There are few treats more closely associated with New Orleans than beignets. So when my friend, Philip Dobard, mentioned a couple of weeks back, that his lovely wife, Tracey, was working on perfecting her recipe for beignets- and because it's Mardi Gras time and there is an old fashioned tradition of families taking home made fried dough of some sort, whether cake doughnuts, beignets or calás - wrapped in tea towels to keep them warm- along the parade routes on Mardi Gras morning, I e-mailed her immediatley and asked if I could come watch her make a batch.
And believe me, I was well rewarded. Not only were Tracey, and Philip's mom, Olive, a delight to visit and reminisce with (over the beignets and cups of dark coffee) about our beloved home town, but these were the best beignets I have ever had. Tracey loves doughs (a woman after my own heart), and loves to tinker with recipes until she's completely satisfied with them.
She began making beignets when she and Philip were newlyweds and bought their first house on Laurel Street in uptown New Orleans.
“I had an old Chambers stove then, with those great chrome details. Those things were heavy- built like a bank vault. They had a griddle- with a broiler underneath, 3 burners, and a well. They cooked on retained heat. You could put a pot of red beans on in the morning, heat it up, and then turn it off. They’d slow cook all day.”
Tracey includes lemon zest and mace in her recipe, which she thinks orignally came from the The Times Picayune Cookbook. Her spicy additons are hugely tasty and fragrant. She also uses cake flour, making for a lighter, more finely textured dough than those you'll find at the French Quarter's Cafe du Monde, and in true New Orleans fashion, she uses evaporated milk in her dough which also makes for a slightly richer dough.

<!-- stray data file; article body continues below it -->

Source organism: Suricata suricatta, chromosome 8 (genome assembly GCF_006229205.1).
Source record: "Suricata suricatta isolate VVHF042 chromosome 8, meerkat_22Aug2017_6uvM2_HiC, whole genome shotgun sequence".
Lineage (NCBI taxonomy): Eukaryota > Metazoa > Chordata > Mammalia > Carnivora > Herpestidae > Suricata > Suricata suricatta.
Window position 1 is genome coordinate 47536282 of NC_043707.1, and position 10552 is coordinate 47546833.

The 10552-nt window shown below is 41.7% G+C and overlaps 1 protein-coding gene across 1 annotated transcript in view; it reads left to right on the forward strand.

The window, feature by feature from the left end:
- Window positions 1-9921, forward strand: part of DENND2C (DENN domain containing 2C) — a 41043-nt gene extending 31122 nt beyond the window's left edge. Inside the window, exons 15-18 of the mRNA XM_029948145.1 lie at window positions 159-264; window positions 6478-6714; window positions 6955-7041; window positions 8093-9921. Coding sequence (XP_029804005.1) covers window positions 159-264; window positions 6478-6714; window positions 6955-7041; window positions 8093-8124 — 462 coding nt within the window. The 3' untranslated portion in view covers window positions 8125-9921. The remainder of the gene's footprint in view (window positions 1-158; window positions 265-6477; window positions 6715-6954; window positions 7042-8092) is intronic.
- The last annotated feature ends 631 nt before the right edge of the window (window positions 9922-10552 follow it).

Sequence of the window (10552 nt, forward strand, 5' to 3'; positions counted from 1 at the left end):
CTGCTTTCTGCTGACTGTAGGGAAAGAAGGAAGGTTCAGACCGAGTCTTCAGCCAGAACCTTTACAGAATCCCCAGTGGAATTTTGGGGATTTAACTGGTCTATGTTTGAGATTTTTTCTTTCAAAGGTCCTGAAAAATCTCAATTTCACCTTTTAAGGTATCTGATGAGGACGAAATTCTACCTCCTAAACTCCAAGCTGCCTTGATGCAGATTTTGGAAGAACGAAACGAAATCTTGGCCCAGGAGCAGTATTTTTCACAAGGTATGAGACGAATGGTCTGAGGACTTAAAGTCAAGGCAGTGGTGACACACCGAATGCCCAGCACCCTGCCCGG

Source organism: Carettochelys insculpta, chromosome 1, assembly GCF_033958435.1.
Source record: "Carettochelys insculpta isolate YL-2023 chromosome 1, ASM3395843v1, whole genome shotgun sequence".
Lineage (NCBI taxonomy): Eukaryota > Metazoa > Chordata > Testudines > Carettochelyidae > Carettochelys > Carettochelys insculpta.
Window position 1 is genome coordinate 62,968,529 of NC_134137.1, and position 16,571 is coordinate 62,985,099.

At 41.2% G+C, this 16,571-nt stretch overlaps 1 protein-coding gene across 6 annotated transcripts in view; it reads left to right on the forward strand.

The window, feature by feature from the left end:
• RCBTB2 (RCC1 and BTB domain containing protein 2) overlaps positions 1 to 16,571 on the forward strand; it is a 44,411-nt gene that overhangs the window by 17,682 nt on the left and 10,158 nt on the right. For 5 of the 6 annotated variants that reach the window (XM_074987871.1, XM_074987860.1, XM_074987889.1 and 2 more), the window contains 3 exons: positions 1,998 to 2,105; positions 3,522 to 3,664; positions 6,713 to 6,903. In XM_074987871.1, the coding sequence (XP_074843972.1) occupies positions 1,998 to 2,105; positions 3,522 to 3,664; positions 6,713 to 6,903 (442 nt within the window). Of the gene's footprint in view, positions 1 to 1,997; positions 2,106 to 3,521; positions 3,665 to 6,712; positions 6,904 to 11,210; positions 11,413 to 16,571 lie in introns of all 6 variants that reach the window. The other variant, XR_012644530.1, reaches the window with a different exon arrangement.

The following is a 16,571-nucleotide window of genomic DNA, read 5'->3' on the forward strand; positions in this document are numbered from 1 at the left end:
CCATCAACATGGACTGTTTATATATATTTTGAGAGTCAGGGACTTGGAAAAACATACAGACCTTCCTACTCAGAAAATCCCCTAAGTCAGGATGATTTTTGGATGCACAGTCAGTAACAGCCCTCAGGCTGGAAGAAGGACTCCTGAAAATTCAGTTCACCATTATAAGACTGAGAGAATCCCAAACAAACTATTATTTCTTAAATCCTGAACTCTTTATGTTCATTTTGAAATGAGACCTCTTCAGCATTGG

I'm sure you will love these, anytime of year.
Tracey emphasized repeatedly that the dough must be handled gently, in order to prevent the gluten from developing,which would result in a tough finished product. And btw, you'll notice the recipe uses both baking powder and yeast. I found it odd, a couple of years back, when my mother's cousin used self-rising flour, as well as yeast, in his recipe for calás, and I changed it when I posted it here. I mentioned that to Tracey. "I know why he does that", she responded,"I think the baking soda give the dough its first little bump when rising." So there you go... what do I know. I'll have to revisit the calá recipe.
- 1 cup boiling water
- 1/2 cup sugar
- 1/4 cup solid shortening
- 1 teaspoon salt
- 1 cup evaporated milk
- 2 teaspoons vanilla
- 2 eggs, well beaten
- 1 package yeast
- 1/2 cup warm water
- 7 1/2 cups sifted cake flour (more may be needed to bring the dough together, if so, add in small amounts)
- 4 teaspoons baking powder
- 1 teaspoon mace
- Zest of one lemon
- Canola oil
- Powdered sugar
1. Pour the water over shortening, sugar and salt. Add the milk and vanilla, and let the mixture stand until warm.
2. Dissolve the yeast in warm water, let it stand for 5 minutes until it begins to froth. Add to the milk mixture. Then add the eggs.
3. Whisk the baking powder and mace into the flour, then add the lemon zest. Gently stir 4 cups of the flour into the wet mixture. Traci did this very gently, barely mixing. Add the rest of the flour, in several small additions, until the dough comes together in a sticky, soft ball. Do not over stir. It should be a lumpy, messy ball. Cover the bowl with a moistened towel and allow to rest for about 20-30 minutes.
4. Knead the dough gently about 4 to 5 turns to distribute the ingredients. Roll dough to about 3/8 inch and pat it into a rectangle. Cut 2 inch diamond shapes by cutting diagonally across dough from one side and then the other making a grid of diamond shapes.
5. Fry 2 or 3 at a time in hot oil, enough to allow the beignet to float just free of the bottom of pan. They will brown quickly. Sprinkle with powdered sugar and eat while warm.
Yield: @ 5 dozen